To be “confident”, by definition, is to have “a feeling of self-assurance arising from an appreciation of one’s own abilities or qualities.”
I have not always been confident. I did not grow up riddled with self assurance nor protected by an abundance of appreciation for myself or my abilities.
If anything, when it came to appreciating myself, I was something of a failure.
Now that’s not to say I wasn’t capable of a bit of bullshit from time to time, of feigning self assurance and pretending that my qualities were something worthy of appreciation. I could march onto almost any dance floor with all the enthusiasm of Beyoncé showing Kelly and the other one who was boss, I could banter with and take the piss out of almost anyone (I think this was part of a deflection tactic but it was fun enough and I think helped people to like me… or at least helped me to like me), I had friends and I went out, but beneath that veneer (at the time about as permanent as the ringtones on my Motorola Razor), there was a not-quite-painfully-shy-but-hardly-what-you’d-call-confident-girl.
I wore my confidence like I wore my nail varnish as a teenager. It was chipped to shit but there was always a residue of it… enough that my teachers always seemed to notice at any rate. From a distance I was just about getting away with it.
It’s only as I’ve grown up that I’ve started to take better care of my nails (I’m flogging the metaphor but it’s true in the literal sense too, they have flourished recently), I came to learn that a battered and chipped coat of polish was not going to be enough to get me through, not happily at any rate.
My lack of confidence had a lot to do with my low self worth, with the fact that I had grownup in a society that was unrelenting in it’s mission to make women everywhere feel as if they weren’t good enough, with the body issues that I had, with the anxiety that has plagued me in later years. My lack of confidence came about because I didn’t really like myself that much.
As I have got older, I have learned to love myself so that now, even the bits that I don’t like, I am at least able to love. THAT has been a journey. And just like service station snacks and cramp in your arse, confidence I think has been a byproduct of it.
Irritatingly vague I think, to say that confidence came with time and a hefty dose of self-love, but that’s the truth of it. As I have grown, I have learned to love myself and as a result I have become more confident.
NOW DON’T GET ME WRONG, I STILL CHIP A NAIL FROM TIME TO TIME, but I am so much more confident now than I used to be.
So how did I get here??? Because to allusively say that I only became confident after I learned to love myself would not only be bloody annoying to anyone reading this, it is also a lie. That’s not the entirety of it. There have been other contributing factors on my quest for confidence.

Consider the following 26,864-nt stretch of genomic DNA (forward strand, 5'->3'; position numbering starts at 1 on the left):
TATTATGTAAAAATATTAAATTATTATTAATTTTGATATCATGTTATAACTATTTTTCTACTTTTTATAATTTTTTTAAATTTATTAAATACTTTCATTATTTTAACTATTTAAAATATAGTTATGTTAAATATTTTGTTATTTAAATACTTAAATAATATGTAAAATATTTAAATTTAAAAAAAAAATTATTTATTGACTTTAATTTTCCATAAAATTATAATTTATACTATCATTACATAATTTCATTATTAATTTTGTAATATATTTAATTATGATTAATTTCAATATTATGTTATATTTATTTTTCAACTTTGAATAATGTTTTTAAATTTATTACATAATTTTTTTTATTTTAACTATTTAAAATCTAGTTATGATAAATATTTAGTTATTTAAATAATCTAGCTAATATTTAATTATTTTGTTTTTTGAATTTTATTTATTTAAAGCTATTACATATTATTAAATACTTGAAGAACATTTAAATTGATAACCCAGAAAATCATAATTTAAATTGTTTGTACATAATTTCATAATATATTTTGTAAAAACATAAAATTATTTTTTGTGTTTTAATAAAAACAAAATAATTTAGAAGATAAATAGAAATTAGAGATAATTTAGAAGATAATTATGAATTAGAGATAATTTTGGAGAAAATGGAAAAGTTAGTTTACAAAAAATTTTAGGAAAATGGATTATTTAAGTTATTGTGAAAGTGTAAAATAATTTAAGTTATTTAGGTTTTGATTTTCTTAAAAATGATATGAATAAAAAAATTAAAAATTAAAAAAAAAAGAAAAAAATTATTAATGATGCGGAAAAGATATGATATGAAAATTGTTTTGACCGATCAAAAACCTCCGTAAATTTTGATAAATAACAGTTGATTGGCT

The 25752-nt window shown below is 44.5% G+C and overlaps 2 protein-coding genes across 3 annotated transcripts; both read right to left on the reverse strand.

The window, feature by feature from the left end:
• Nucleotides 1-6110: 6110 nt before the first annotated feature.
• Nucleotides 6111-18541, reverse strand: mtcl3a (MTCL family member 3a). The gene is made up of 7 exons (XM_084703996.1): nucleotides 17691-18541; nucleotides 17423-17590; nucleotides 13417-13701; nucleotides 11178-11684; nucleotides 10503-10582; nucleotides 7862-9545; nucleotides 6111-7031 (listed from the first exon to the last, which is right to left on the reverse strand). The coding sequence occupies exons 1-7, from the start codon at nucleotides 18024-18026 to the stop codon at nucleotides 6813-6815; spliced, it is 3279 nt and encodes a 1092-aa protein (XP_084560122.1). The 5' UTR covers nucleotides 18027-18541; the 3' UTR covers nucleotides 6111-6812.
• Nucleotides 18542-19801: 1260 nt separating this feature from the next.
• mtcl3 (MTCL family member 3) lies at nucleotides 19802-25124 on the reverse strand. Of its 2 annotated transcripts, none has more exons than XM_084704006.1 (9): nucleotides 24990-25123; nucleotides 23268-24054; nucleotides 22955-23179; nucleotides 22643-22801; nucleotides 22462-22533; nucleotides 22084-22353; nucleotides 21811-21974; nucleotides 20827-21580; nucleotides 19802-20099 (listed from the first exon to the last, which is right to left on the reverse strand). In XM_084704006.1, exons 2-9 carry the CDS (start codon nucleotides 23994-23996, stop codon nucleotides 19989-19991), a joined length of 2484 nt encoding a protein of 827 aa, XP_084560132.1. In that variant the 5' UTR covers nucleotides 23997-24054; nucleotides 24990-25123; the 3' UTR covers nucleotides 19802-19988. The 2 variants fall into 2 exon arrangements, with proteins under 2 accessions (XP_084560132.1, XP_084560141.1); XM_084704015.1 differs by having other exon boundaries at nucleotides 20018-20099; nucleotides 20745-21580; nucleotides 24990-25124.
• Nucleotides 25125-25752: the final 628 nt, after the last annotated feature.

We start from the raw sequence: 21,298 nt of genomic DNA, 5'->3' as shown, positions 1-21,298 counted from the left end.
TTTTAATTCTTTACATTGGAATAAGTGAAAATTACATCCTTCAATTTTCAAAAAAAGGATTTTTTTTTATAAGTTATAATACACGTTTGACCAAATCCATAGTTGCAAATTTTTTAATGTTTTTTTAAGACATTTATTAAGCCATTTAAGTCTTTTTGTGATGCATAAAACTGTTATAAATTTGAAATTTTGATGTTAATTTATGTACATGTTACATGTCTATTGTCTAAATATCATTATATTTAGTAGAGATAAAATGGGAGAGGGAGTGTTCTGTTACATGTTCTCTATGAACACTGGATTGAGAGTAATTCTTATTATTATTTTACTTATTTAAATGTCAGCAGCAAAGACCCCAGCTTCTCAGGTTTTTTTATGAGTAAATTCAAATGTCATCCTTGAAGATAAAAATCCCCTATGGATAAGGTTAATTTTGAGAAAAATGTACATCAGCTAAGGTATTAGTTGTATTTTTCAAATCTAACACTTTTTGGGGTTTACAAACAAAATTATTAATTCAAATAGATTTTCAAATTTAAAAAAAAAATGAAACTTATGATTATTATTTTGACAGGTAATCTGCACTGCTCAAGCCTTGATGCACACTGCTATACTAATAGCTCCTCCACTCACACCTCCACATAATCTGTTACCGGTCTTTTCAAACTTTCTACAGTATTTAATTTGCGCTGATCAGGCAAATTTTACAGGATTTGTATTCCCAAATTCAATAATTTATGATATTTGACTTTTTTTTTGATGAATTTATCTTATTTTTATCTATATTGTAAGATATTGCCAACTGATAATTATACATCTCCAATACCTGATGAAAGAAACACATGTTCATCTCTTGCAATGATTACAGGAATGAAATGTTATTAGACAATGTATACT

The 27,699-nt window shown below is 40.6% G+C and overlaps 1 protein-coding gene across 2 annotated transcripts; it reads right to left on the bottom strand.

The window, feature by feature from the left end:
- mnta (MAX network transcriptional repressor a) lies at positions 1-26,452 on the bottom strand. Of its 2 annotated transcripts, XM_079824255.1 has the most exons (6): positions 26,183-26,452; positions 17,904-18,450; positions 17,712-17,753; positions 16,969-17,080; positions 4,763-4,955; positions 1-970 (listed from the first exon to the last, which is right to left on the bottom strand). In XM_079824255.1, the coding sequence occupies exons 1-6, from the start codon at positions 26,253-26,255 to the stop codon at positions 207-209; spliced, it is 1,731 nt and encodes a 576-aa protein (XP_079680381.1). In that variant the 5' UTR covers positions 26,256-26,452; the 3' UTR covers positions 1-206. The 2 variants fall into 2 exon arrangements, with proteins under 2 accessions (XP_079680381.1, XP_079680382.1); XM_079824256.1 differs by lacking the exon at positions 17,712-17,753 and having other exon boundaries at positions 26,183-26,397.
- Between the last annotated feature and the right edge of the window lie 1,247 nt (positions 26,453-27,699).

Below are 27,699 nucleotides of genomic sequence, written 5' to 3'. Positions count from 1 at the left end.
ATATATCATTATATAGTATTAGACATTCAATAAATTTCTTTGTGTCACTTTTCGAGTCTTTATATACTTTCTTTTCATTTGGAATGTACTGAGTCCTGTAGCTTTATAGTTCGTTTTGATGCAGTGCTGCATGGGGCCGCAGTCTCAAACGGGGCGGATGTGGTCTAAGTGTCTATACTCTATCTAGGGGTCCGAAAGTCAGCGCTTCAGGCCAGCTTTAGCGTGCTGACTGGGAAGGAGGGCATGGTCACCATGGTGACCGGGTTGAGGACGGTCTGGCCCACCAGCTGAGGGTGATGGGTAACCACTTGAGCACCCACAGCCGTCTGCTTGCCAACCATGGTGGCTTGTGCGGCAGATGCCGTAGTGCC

My ability to bullshit has been incremental.
My mum always says that “if you can’t be happy right now, the best thing you can do is pretend to be and before you know it you won’t need to pretend anymore” and that is something that I have carried with me through my life like the olympic bloody torch. I swear by it. I spend a lot of time pretending to be happier and the more I pretend, the less I have to.
Confidence works by a similar theory. It is one of the few areas of your life where the fake it til you make it stuff actually serves a viable option (famously doesn’t work for astronauts, pilots, gymnasts, doctors, midwives, hairdressers or car manufacturers).
I spend a lot of time pretending to be confident. I sit in my car like a fucking lunatic prior to events and I talk myself up. I play outrageously stressful music loudly in my headphones before parties so that I can drown out the fear. I forcibly swallow self-doubt down when I feel it creeping up my throat.
I will feel small and vulnerable and scared and weak and I will do my upmost not to show that to the world.
It doesn’t always work. I feel like I should make that clear, it absolutely does not always work. But often, it does. And that feels cool.
Like a method actor, adopting the characteristics of the person that I am supposed to be, by bullshitting confidence I am afforded the opportunity to be the person that I’ve always wanted to be and I LOVE that. It’s like playing dress up. Or wife swap. For as long as I can keep the facade going, I’m allowed to be whoever I want. I’m allowed to be confident. And I LOVE that.
So bullshit is important.
So too is the ability to give as close to no fucks as it is humanly possible to give.
Learning not to care so much has been so liberating.
I used to care, so much. What people thought of me meant more to me than I care to tell you. Still now I am a text-book people pleaser. It matters to me, that people like me, more than it should.
But there is a difference, I am learning, in not caring what people think about you, and being perpetually worried that people don’t like you. There are miles and miles between those two things. Often in fact, they are unable to coexist, consistently harmoniously, at any rate.
What other people think about you is none of your business.